Yet in a political culture I’ve tracked through seven presidencies, and long admired for its uncanny ability to smooth over differences with levity and grace, lately there’s a nasty edge to the zeitgeist. Social media reverberates with reports of distrust, resentment, borderline paranoia and outright loathing. Tales abound of party hooligans patrolling the streets for adversaries to bash or bully.

The Brazilian Association of Investigative Journalism has logged 141 cases of threats of violence just against reporters covering the elections, most of them tied to Bolsonaro supporters.

Therapists are often the first responders in the fallout. “The positions of one candidate bring the worst out in people, while the other side reacts with total intolerance,” said Bianca Hermanny, a transpersonal therapist, who counsels many younger patients in Rio. “This is totally new and disturbing.”

Psychotherapist Eliane Seldin agrees. “I’ve never seen Brazil like this, and I lived through the dictatorship and a prison sentence,” said Seldin, who spent three month in jail for student politics under military rule. She told me of gay clients afraid to hold their lover’s hands in public or to go out at night, a black Brazilian thinking of ironing her Afro straight, and young patients afraid of gun violence or voicing “fantasies of coming to harm.”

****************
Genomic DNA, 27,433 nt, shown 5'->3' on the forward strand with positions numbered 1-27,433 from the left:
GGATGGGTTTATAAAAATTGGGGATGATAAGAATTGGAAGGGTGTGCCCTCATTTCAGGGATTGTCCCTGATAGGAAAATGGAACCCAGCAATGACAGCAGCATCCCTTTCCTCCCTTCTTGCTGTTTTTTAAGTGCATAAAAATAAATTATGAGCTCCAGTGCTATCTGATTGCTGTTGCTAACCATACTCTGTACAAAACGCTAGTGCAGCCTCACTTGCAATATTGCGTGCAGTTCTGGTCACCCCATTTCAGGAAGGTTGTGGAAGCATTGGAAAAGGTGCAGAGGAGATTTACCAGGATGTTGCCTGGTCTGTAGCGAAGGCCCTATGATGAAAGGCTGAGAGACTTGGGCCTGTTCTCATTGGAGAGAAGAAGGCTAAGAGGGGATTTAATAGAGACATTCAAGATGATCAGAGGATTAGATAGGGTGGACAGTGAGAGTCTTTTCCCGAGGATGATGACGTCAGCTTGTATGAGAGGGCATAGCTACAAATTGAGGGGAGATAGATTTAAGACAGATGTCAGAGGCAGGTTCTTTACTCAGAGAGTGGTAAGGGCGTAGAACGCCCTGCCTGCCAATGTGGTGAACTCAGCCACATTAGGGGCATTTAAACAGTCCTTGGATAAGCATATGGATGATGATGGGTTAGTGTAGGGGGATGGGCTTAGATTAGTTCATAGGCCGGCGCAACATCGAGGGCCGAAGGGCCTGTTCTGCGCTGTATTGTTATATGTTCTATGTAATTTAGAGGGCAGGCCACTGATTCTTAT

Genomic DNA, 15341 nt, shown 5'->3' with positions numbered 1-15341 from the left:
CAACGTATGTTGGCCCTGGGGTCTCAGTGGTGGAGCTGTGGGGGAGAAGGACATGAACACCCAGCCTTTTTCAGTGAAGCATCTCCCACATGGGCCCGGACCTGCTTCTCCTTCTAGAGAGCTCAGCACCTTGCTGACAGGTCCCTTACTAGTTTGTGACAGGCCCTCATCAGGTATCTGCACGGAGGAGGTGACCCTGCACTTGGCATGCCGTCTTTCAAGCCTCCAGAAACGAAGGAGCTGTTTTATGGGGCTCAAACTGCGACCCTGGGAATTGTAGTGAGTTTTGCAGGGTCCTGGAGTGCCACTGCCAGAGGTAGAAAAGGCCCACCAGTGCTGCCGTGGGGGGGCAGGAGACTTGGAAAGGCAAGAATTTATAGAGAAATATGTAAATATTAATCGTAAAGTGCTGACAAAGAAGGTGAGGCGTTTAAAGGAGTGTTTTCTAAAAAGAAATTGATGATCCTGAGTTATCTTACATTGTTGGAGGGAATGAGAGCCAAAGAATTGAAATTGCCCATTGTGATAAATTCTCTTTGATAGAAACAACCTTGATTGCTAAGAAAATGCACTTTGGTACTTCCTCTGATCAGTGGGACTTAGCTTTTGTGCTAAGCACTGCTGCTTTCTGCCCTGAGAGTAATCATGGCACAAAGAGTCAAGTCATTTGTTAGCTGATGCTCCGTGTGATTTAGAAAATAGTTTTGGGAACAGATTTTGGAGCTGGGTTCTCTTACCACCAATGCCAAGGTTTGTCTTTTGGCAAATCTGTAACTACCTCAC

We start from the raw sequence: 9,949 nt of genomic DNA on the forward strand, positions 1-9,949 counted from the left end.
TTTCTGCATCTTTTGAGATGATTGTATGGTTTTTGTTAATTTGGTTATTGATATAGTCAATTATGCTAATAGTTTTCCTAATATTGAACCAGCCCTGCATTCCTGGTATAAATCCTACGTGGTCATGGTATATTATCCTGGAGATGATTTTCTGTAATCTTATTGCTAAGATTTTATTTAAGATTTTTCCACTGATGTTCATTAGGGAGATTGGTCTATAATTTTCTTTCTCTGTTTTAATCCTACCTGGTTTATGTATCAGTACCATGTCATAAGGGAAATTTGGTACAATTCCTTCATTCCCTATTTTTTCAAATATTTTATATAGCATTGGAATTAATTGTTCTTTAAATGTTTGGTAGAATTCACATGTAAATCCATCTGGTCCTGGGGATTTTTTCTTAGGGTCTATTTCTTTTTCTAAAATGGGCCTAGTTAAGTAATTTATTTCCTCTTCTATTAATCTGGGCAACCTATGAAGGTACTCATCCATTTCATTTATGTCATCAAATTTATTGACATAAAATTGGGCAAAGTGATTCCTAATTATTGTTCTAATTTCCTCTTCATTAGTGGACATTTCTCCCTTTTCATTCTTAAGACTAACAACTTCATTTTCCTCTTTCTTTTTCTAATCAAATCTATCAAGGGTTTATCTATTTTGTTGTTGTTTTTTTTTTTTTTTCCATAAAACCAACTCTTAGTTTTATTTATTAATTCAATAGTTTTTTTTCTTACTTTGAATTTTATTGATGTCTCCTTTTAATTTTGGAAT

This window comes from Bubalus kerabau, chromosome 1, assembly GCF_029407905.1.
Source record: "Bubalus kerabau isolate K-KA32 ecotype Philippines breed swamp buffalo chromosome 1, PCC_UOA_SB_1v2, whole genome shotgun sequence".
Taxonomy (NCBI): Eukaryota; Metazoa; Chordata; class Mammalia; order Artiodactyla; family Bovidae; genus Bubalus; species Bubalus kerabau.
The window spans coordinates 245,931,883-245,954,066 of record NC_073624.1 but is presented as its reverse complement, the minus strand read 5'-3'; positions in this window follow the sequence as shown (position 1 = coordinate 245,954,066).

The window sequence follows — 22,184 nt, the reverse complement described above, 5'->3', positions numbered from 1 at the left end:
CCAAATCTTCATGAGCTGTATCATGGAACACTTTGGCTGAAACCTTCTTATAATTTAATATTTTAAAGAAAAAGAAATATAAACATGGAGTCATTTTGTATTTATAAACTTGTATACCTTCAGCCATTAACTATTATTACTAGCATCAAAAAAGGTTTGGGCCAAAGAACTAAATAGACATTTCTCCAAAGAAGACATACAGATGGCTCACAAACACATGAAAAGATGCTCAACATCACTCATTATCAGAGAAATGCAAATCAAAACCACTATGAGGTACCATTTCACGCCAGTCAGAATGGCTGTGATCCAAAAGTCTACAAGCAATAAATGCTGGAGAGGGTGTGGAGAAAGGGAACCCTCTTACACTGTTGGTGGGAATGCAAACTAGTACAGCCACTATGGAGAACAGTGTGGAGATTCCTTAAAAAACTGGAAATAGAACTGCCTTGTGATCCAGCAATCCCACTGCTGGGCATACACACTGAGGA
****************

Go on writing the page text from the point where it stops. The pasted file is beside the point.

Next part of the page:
It’s difficult to say when exactly Brazilian politics turned from a passionate political contest between adversaries into a “biblical battle between angels and demons,” as anthropologist Roberto DaMatta recently wrote.

It’s harder still to assuage friends and colleagues convinced that Brazil is about to pitch into obscurity, circa 1964, when the military took power in a coup d’etat and didn’t let go for the next 21 years. Or that Bolsonaro is not a Brazilian avatar for Filipino strongman Rodrigo Duterte, and that his likely victory on Sunday puts Latin America’s biggest country a quickstep away from a Bolivarian-style electoral autocracy. It could be worse in Argentina, with its imperial presidency: “If Bolsonaro won in Argentina he could rapidly destroy democracy,” historian Federico Finchestein commented on Twitter.

Not that Bolsonaro is reassuring. Again and again, he’s flaunted his contempt for the civility and temperance that cement democratic sensibility. The internet rings with his insults to women and gays, and contempt for left-wing activists. His latest pearl: “These marginal reds will be banned from the country.”